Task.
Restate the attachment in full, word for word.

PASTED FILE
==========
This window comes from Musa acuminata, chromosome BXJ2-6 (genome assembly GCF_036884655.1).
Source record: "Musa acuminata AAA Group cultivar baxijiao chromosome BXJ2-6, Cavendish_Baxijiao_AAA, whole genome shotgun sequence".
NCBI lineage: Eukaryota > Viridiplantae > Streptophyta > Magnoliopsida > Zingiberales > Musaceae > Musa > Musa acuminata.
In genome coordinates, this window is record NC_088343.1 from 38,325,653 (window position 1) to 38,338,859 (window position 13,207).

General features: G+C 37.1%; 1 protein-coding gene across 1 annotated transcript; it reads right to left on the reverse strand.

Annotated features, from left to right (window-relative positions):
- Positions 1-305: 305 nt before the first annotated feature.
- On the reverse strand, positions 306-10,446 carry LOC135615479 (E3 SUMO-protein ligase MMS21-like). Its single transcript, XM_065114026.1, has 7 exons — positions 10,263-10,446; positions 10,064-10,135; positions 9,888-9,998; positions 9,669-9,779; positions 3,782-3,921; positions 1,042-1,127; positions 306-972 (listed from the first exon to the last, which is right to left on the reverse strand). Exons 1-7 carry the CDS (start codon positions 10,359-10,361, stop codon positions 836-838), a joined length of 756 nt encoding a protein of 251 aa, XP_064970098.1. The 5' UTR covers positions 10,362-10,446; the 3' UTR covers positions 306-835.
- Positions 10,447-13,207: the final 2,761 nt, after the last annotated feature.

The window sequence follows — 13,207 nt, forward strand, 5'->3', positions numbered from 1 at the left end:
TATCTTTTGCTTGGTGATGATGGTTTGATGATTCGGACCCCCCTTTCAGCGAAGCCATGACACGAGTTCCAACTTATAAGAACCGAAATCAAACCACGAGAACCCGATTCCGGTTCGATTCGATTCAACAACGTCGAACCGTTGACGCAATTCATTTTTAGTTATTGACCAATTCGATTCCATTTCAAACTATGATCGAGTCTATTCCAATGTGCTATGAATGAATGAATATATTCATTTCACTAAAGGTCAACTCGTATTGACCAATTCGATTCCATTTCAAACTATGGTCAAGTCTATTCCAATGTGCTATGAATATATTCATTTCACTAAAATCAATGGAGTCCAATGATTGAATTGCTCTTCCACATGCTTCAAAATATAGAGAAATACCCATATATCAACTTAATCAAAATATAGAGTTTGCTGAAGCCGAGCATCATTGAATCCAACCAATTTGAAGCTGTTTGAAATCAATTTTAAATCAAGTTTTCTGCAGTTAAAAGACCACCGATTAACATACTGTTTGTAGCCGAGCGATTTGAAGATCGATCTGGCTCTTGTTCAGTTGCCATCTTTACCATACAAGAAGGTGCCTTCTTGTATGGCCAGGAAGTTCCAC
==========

This window comes from Musa acuminata, chromosome BXJ2-6 (genome assembly GCF_036884655.1).
Source record: "Musa acuminata AAA Group cultivar baxijiao chromosome BXJ2-6, Cavendish_Baxijiao_AAA, whole genome shotgun sequence".
NCBI lineage: Eukaryota > Viridiplantae > Streptophyta > Magnoliopsida > Zingiberales > Musaceae > Musa > Musa acuminata.
In genome coordinates, this window is record NC_088343.1 from 38,325,653 (window position 1) to 38,338,859 (window position 13,207).

General features: G+C 37.1%; 1 protein-coding gene across 1 annotated transcript; it reads right to left on the reverse strand.

Annotated features, from left to right (window-relative positions):
- Positions 1-305: 305 nt before the first annotated feature.
- On the reverse strand, positions 306-10,446 carry LOC135615479 (E3 SUMO-protein ligase MMS21-like). Its single transcript, XM_065114026.1, has 7 exons — positions 10,263-10,446; positions 10,064-10,135; positions 9,888-9,998; positions 9,669-9,779; positions 3,782-3,921; positions 1,042-1,127; positions 306-972 (listed from the first exon to the last, which is right to left on the reverse strand). Exons 1-7 carry the CDS (start codon positions 10,359-10,361, stop codon positions 836-838), a joined length of 756 nt encoding a protein of 251 aa, XP_064970098.1. The 5' UTR covers positions 10,362-10,446; the 3' UTR covers positions 306-835.
- Positions 10,447-13,207: the final 2,761 nt, after the last annotated feature.

The window sequence follows — 13,207 nt, forward strand, 5'->3', positions numbered from 1 at the left end:
TATCTTTTGCTTGGTGATGATGGTTTGATGATTCGGACCCCCCTTTCAGCGAAGCCATGACACGAGTTCCAACTTATAAGAACCGAAATCAAACCACGAGAACCCGATTCCGGTTCGATTCGATTCAACAACGTCGAACCGTTGACGCAATTCATTTTTAGTTATTGACCAATTCGATTCCATTTCAAACTATGATCGAGTCTATTCCAATGTGCTATGAATGAATGAATATATTCATTTCACTAAAGGTCAACTCGTATTGACCAATTCGATTCCATTTCAAACTATGGTCAAGTCTATTCCAATGTGCTATGAATATATTCATTTCACTAAAATCAATGGAGTCCAATGATTGAATTGCTCTTCCACATGCTTCAAAATATAGAGAAATACCCATATATCAACTTAATCAAAATATAGAGTTTGCTGAAGCCGAGCATCATTGAATCCAACCAATTTGAAGCTGTTTGAAATCAATTTTAAATCAAGTTTTCTGCAGTTAAAAGACCACCGATTAACATACTGTTTGTAGCCGAGCGATTTGAAGATCGATCTGGCTCTTGTTCAGTTGCCATCTTTACCATACAAGAAGGTGCCTTCTTGTATGGCCAGGAAGTTCCAC